The Xiaomi Mi 3 runs a highly tweaked version of Android 4.4 KitKat, called MIUI version 5. It comes with a 5-inch full-HD LCD display (1080x1920 pixels) offering a pixel density of 441ppi; a 2.3GHz quad-core Qualcomm Snapdragon 800 (MSM8274AB) processor; 2GB of RAM; Adreno 330 GPU; 16GB of inbuilt storage; 13-megapixel rear camera; 2-megapixel camera, and 3050mAh battery.


Xiaomi, launched its latest flagship smartphone, which as expected is called the Mi 4, at the company's "The Journey of a Piece of Steel" launch event. It also unveiled the Mi Band budget fitness tracker priced at just $13 (roughly Rs. 790).

Your Next Smartphone Might Use Sapphire Glass Instead Of Gorilla Glass

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Sapphire, the hardest natural substance after diamond, might soon be used to make smartphone screens. Sheets of sapphire glass are already used by the military to create transparent armor, but if a bunch of sapphire-synthesizing startups have their way, sapphire glass will soon be cheap enough for use in a wide range of consumer products, such as smartphones, tablets, and other ruggedized devices.

Sapphire is a transparent, crystalline form of aluminium oxide (alumina) that is extraordinarily hard, scratch-resistant, a melting point of 2,030C, and almost completely impermeable and impervious to caustic chemicals. In short, sapphire is a slightly weaker but far cheaper and more abundant version of diamond. In terms of real-world use, sapphire is about 10 times more scratch resistant than normal window glass, and much stronger than any other materials used in optics applications. It is this ruggedness that has led sapphire glass to be used in applications where normal glass just doesn’t cut it, such as bullet-proof glass, watches, and the front window on barcode scanners. 

Most importantly, though, synthetic sapphire is relatively easy to make, though the exact processes used are usually proprietary. In general, it simply involves the melting of large amounts of aluminium oxide in a special furnace, and then letting it slowly cool to create a single crystal of flawless sapphire. Straight-up aluminium oxide creates a transparent crystal of sapphire, but if you want to create a specific gemstone, trace minerals are added — titanium and iron create the stereotypical blue sapphire, while chromium turns it into a ruby. Then, when you have a big crystal (pictured above), a diamond saw is used to slice it into sheets of glass.



At around three times the strength and scratch resistance of Corning’s Gorilla Glass, sapphire glass would make an almost perfect smartphone screen. There’s one caveat: according to a market analyst, a sheet of Gorilla Glass costs around $3, while the same piece of sapphire glass would cost $30. Thanks to increasing competition, though, the cost of sapphire glass is dropping. It wouldn’t be surprising to see a high-end smartphone (such as the iPhone) use a sapphire screen in the next few years. It’s worth noting that the iPhone 5 already uses sapphire glass to protect the rear camera lens, so Apple is certainly aware of sapphire’s potential.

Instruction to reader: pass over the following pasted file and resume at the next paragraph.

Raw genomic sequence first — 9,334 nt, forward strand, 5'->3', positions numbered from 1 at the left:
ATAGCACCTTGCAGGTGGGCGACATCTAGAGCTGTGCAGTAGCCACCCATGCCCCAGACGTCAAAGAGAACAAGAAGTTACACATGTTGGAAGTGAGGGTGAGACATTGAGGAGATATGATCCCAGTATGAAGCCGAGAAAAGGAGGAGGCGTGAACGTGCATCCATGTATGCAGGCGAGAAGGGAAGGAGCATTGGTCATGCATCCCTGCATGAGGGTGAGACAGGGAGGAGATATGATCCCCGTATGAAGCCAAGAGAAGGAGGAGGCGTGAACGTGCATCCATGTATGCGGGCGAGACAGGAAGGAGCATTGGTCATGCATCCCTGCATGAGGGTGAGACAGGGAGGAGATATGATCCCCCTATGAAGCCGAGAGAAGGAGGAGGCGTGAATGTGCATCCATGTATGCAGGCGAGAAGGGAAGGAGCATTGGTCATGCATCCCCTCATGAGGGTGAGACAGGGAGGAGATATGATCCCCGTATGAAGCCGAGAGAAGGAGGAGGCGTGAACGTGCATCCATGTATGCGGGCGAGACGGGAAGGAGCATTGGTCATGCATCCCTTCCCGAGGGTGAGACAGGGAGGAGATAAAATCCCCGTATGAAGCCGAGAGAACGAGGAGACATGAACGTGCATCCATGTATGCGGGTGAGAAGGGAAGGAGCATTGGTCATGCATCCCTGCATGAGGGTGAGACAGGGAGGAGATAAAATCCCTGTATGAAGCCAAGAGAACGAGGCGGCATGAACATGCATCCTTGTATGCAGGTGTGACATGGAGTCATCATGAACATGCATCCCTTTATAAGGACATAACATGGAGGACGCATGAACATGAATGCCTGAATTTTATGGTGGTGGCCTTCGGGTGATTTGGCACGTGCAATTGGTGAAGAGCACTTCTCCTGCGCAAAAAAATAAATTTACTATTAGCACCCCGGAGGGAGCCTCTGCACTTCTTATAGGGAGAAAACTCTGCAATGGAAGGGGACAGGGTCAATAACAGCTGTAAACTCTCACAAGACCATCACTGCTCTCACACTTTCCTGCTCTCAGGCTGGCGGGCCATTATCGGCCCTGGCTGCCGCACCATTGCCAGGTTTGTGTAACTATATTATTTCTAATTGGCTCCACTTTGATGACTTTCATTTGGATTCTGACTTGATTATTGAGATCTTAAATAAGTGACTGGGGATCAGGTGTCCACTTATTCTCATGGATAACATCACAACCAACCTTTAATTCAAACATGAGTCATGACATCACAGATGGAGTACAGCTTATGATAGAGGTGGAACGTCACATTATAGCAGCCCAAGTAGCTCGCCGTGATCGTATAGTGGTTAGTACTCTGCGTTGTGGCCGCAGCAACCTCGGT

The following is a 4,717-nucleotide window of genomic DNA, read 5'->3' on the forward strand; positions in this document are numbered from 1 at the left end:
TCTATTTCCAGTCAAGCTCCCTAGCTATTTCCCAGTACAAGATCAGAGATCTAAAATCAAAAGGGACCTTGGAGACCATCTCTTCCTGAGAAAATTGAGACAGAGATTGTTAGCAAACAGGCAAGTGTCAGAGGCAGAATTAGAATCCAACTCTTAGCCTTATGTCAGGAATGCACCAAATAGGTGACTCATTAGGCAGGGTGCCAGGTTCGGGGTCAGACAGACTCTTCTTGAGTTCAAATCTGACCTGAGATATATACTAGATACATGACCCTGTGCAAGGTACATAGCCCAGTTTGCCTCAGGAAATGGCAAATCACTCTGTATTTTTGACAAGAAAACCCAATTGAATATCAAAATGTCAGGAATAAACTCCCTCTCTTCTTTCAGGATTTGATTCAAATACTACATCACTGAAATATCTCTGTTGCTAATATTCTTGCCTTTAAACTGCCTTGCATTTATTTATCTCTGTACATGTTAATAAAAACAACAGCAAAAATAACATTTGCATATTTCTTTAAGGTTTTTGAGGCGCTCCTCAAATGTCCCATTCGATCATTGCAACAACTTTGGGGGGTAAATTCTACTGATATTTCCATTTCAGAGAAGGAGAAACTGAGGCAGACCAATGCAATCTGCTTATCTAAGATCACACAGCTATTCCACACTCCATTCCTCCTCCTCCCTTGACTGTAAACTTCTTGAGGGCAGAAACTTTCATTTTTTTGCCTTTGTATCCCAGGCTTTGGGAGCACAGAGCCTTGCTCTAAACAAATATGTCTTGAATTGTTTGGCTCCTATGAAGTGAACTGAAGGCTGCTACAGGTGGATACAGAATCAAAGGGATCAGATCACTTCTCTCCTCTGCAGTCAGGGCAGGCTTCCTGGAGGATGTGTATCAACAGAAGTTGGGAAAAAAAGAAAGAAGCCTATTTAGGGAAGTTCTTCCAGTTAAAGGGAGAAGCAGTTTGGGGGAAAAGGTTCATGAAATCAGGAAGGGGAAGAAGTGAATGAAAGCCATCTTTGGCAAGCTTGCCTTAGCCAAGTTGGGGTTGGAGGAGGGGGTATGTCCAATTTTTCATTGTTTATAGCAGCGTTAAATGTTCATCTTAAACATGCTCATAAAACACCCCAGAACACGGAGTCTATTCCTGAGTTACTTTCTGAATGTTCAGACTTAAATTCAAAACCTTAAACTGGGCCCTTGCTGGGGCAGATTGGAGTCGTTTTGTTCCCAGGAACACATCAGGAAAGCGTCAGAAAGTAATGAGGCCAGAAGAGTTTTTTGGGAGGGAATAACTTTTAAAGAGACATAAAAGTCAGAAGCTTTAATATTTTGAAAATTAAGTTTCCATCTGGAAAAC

Another option is to create very thin sheets of sapphire, which are then laminated onto a cheaper material. According to Technology Review, GT Advanced Technologies is going down this route. By acquiring Twin Creeks’ ion cannon technology, which creates very thin sheets of silicon from a large crystal of silicon for use in solar cells, GT hopes to produce sheets of sapphire that are thinner than a human hair. In the video above, you can see an iPhone that’s been retrofitted with a sheet of GT’s sapphire glass — its performance really is quite impressive.

Other companies in the US, Russia, and South Korea are also working on reducing the cost of sapphire glass, all with their own proprietary methods. Reaching viability won’t be easy, though: Corning isn’t going to simply sit still. Either way, with our growing reliance on mobile devices, it’s comforting to know that there are developments in the pipeline that will soon make cracked screens a thing of the past.

Zak Glass Technology

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Zak Glass Technology

  • Name:
  • Zak Glass Technology
  • Time:
  • 2015/12/10 to 2015/12/13
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  • International Exhibitions
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  • MMRDA Exhibition Centre, Bandra-Kurla Complex, Mumbai, India.
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    Zak Glass Technology is the most important event for the glass industry in India and South-Asia. 

    Zak Glass Technology is India's and South-Asia's leading fair for glass and glazing technologies. As the most important communication platform for the glass industry, Zak Glass Technology provides you with everything that a special fair has to offer. It has established itself as an ideal place to find new, innovative and exciting products related to the glass industry.

    Zak Glass Technology has presented glass products, machinery, components and systems from its beginning in the year 2003 on. The show has grown continuously during the last few years and - with 220 exhibitors and represented companies - has become the largest and leading show of its kind in India and South-Asia. The growth of the show has coincided with the growth of the glass industry in India. It is a not-to-be-missed opportunity if you want to be seen.

    The show is held alternatively in Mumbai and New Delhi every year to maximize each regions potential.